[20:15 – 25:00]

Darius Heggins 

No, not at all, not at all, I mean that stuff happened all the time there, that type of foolery; I will call it, happened all the time and there are only a handful of us. 


Allison Preisinger-Heggins 

Is it true that for you encountering racist moments or racist people, whether they are aware of it and very blatant or not. Is that a daily occurrence? 


Darius Heggins 

It can be. I mean, it you never know when it is going to happen, so it is consistent and there is times when people go out of their way and then there is times when people just do not realize that they are being racist or they are being prejudiced. They just do not have that comprehension. 


Allison Preisinger-Heggins 

Do you have any thoughts on what would make you feel genuinely equal? 


Darius Heggins 

Being able to feel free to be me, and respected for me, which involves my culture, involves my skin color, involves my personality, and involves all of me. Because really that is what everybody's wants. We get caught up with this and that, but when you break it down that is what everybody wants and what does that look like? How can we get there? You know, consistently we have the next generation is going to do better. Father tells the son, and then that son grows, and that son tells his son, and so on and so on and so on… Well, I choose to not get caught up in those ideals, and to try, and be free, and show others freedom, if that makes sense and a lot of people will probably think of that and be like man, you are crazy, what are you talking about.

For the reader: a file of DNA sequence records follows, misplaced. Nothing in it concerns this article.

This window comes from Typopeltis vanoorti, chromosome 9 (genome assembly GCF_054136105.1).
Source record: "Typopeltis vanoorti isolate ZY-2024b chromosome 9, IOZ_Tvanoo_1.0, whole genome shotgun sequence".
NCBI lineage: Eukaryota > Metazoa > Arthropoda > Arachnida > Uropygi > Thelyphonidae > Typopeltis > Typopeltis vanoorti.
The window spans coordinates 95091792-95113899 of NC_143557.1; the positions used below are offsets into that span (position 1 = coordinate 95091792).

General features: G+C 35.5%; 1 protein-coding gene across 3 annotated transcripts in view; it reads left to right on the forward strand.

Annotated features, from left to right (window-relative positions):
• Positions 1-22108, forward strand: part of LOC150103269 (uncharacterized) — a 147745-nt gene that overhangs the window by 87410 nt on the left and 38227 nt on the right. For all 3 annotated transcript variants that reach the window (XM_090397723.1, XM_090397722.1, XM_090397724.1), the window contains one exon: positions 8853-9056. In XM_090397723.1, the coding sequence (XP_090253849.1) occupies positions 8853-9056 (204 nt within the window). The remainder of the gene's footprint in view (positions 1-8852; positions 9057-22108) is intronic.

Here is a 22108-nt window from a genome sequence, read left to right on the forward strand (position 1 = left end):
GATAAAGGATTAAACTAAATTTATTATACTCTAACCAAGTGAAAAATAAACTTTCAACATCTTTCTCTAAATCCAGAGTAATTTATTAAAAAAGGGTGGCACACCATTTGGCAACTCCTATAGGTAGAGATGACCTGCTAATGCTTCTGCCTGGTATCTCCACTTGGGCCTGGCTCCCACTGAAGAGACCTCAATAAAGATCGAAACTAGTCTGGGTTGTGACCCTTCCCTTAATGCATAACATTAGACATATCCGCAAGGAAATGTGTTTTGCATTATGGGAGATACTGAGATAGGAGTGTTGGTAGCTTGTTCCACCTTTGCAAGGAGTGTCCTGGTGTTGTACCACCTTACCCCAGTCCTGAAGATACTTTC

Allison Preisinger-Heggins 

Well, if that is what your answer is and that is true to you, then that is all that matters. 


Darius Heggins 

Yeah. Well, I think in everybody's hearts or and whoever's listening to this, I think it is true for them too, you know. People want to be who they are and be respected for who they are and be treated with value for who they are and their culture and all of their being, you know. I mean, when we have our close friends, that is our feeling, that person that we are so close to sees us. But then we look at society and we put our armor on and we have to deal with racism, we have to deal with all that stuff and that is the part of the core is that we know that those people or in those situations, they do not see us, they do not see me and there are people that go out of their way, not to see me, and respect me, and yet they want respect. 


Allison Preisinger-Heggins 

Do you have anything else that you wanted to share today that we missed? 


Darius Heggins 

I do not think so. I think that that covers it. You know, I could talk for days about all kinds of stuff, but I think that is good on my end. 


Allison Preisinger-Heggins 

Yeah. Well, I am sure you have more stories that could be shared too, and maybe we will have to just do another episode at some point. 


Darius Heggins 

Yeah. That would be fun! 


Allison Preisinger-Heggins 

To just get them all out. 


Darius Heggins 

Yeah. Well you know where I live. 


Allison Preisinger-Heggins 

Alright, well, thank you Darius for being my first interviewee for this podcast and thanks for sharing your stories. 


Darius Heggins 

You are welcome. Thank you for having me. 


Allison Preisinger-Heggins 

Thank you for joining us for Take Notice: Amplifying Black Stories. Please subscribe, and follow us on social media, we are at Take Notice podcast; it would really help us out if you could take a couple of minutes to review our podcast. Thank you for your support. Take Notice: Amplifying Black Stories is produced, hosted and edited by Allison Preisinger-Heggins, co-produced by Amanda Rae, music by Version Big Fi featuring Darius Higgins. Thank you for being with us and thank you for taking notice.